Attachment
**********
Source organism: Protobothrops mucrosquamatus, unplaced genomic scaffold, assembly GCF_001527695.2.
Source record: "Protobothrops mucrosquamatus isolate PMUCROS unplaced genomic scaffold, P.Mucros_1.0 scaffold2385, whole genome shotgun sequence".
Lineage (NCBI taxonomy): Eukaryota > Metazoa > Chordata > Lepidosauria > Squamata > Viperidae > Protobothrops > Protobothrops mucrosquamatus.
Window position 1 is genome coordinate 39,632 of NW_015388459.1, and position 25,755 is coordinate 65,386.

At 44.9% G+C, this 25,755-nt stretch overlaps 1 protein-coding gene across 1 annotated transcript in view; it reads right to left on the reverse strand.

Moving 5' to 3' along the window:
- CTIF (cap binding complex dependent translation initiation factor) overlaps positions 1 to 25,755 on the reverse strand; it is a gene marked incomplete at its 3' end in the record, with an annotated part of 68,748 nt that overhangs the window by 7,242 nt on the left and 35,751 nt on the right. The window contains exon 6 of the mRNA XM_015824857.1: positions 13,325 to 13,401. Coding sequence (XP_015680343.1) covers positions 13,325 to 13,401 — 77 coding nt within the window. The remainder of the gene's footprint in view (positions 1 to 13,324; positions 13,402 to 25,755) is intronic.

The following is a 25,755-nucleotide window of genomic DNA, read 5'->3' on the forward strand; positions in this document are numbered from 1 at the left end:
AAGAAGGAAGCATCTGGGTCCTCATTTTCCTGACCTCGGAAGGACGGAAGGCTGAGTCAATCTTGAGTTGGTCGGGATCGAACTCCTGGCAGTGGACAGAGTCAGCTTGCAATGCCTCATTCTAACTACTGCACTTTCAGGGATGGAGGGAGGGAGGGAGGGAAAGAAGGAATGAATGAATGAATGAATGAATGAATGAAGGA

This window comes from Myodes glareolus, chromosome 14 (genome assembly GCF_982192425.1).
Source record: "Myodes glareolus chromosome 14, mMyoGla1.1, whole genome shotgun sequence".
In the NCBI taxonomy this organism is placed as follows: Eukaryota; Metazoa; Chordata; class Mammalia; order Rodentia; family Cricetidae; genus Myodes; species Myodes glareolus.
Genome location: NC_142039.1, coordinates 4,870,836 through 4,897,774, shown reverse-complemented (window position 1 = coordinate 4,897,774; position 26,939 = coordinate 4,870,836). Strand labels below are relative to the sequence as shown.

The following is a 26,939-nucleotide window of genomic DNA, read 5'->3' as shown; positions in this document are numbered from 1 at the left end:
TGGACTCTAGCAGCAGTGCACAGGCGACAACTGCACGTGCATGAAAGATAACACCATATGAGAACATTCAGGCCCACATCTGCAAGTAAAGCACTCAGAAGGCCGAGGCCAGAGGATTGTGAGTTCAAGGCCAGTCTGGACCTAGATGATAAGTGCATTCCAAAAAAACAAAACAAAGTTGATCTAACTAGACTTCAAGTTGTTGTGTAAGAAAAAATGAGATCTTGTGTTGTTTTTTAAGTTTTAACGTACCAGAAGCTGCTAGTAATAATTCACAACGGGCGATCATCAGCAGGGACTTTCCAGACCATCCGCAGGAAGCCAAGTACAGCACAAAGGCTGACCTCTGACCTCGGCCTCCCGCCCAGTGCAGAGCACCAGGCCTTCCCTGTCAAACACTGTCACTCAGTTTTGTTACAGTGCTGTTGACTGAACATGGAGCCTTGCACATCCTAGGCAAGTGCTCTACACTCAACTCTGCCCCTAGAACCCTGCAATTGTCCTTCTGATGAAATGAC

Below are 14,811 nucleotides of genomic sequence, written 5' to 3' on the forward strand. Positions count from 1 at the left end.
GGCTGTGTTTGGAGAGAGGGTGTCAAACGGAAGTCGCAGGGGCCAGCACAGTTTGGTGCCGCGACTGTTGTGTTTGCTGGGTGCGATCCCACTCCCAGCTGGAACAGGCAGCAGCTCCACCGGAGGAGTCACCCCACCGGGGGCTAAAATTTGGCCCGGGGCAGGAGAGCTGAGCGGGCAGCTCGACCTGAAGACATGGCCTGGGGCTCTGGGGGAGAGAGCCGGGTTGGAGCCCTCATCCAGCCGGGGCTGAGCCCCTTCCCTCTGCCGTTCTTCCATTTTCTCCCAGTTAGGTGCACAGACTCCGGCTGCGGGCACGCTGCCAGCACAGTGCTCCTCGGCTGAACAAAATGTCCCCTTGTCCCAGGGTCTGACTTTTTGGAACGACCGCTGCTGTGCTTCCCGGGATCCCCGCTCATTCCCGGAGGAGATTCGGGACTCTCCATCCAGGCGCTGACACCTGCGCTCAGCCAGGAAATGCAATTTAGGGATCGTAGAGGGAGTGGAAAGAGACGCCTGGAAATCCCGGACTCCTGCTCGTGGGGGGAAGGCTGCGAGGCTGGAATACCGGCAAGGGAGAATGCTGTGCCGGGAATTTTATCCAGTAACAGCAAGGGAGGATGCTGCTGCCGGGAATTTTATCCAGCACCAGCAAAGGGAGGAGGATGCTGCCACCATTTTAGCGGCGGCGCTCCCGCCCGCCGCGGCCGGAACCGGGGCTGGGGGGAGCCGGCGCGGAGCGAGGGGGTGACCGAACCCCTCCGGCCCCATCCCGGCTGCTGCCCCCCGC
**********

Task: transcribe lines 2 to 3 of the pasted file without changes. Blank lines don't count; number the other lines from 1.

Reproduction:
Source record: "Protobothrops mucrosquamatus isolate PMUCROS unplaced genomic scaffold, P.Mucros_1.0 scaffold2385, whole genome shotgun sequence".
Lineage (NCBI taxonomy): Eukaryota > Metazoa > Chordata > Lepidosauria > Squamata > Viperidae > Protobothrops > Protobothrops mucrosquamatus.